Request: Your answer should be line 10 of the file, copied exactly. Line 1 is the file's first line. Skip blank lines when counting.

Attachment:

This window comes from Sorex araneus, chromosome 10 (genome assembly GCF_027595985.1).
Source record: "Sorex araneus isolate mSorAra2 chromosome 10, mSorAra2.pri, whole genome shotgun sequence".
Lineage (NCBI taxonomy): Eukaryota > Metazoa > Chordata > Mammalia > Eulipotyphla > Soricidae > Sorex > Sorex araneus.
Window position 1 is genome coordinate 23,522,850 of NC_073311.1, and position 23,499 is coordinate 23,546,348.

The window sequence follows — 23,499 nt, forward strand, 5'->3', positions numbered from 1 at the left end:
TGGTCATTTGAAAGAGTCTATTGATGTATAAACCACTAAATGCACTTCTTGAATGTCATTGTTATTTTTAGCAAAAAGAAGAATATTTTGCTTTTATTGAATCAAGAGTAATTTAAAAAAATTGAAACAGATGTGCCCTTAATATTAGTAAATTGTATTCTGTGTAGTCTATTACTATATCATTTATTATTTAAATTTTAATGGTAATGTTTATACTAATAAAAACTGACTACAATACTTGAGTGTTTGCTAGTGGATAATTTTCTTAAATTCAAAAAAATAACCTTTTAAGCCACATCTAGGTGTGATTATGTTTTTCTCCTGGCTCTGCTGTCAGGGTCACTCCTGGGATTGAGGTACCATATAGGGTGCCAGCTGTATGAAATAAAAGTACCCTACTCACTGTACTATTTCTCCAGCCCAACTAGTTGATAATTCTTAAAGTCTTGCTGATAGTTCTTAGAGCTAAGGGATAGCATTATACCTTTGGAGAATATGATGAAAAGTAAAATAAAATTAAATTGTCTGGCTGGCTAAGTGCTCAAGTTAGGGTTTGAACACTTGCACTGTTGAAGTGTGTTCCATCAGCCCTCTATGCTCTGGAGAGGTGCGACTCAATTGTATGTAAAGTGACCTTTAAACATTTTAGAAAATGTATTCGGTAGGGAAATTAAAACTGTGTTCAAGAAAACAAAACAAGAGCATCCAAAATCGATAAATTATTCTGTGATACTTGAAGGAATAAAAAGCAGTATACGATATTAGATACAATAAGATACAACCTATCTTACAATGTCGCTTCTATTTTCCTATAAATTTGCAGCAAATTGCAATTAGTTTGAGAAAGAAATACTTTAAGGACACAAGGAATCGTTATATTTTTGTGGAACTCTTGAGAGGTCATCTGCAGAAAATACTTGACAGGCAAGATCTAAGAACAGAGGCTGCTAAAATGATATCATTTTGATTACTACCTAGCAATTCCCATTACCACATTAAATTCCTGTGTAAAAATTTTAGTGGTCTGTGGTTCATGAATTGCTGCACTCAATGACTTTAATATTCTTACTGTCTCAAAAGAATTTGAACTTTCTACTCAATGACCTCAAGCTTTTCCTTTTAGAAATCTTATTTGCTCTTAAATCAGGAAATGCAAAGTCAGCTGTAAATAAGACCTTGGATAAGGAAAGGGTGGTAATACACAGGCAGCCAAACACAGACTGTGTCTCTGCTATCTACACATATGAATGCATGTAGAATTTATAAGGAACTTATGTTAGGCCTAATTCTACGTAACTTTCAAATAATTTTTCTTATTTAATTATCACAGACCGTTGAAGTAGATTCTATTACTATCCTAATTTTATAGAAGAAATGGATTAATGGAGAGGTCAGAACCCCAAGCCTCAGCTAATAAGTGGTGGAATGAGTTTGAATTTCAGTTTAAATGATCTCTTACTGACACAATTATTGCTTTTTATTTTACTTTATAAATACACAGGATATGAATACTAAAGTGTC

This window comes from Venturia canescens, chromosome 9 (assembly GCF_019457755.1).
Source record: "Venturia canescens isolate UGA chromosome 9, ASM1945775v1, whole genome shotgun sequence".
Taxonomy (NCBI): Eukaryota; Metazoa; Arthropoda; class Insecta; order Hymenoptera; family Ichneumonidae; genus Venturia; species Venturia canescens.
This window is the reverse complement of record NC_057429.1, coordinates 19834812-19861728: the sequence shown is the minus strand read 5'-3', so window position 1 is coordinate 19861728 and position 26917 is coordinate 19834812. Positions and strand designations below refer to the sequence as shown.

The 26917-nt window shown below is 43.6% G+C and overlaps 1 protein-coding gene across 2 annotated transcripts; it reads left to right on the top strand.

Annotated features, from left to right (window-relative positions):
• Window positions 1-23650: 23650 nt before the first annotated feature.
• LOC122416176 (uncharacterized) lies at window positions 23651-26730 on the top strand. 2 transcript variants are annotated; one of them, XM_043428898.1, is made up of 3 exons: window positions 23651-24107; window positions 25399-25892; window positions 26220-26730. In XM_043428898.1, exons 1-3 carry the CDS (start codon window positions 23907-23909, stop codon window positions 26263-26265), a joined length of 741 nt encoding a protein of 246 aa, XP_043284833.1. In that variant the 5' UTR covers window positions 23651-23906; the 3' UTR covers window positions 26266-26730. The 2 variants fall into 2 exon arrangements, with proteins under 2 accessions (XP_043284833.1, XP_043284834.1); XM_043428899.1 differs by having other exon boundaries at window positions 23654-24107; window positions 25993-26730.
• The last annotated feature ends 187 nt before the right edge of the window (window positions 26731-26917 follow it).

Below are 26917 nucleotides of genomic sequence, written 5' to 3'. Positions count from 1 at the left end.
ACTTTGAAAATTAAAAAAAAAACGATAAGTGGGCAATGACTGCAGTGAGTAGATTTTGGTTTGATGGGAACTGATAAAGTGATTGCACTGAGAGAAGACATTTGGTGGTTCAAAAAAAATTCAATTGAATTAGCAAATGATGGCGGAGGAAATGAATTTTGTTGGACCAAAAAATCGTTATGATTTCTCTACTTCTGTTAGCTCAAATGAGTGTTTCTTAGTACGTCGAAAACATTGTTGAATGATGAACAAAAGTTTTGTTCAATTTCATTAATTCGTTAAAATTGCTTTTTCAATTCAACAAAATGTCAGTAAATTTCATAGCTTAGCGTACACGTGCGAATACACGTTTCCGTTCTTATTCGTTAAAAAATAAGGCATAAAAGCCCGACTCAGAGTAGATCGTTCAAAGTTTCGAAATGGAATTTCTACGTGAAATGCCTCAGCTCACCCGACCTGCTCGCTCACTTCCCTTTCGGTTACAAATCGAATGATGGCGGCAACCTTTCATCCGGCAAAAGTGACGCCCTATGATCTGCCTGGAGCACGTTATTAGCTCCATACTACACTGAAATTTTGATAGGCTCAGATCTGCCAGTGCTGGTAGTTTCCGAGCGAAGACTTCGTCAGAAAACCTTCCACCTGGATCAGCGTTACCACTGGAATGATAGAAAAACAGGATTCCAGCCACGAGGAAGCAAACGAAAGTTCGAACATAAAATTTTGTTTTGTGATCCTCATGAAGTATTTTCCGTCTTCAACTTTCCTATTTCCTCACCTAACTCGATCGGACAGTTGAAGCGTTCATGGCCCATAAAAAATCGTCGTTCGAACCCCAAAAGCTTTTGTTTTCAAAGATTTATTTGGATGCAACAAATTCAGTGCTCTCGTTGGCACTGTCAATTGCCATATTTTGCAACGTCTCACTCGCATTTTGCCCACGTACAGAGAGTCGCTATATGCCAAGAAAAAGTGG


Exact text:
This window is the reverse complement of record NC_057429.1, coordinates 19834812-19861728: the sequence shown is the minus strand read 5'-3', so window position 1 is coordinate 19861728 and position 26917 is coordinate 19834812. Positions and strand designations below refer to the sequence as shown.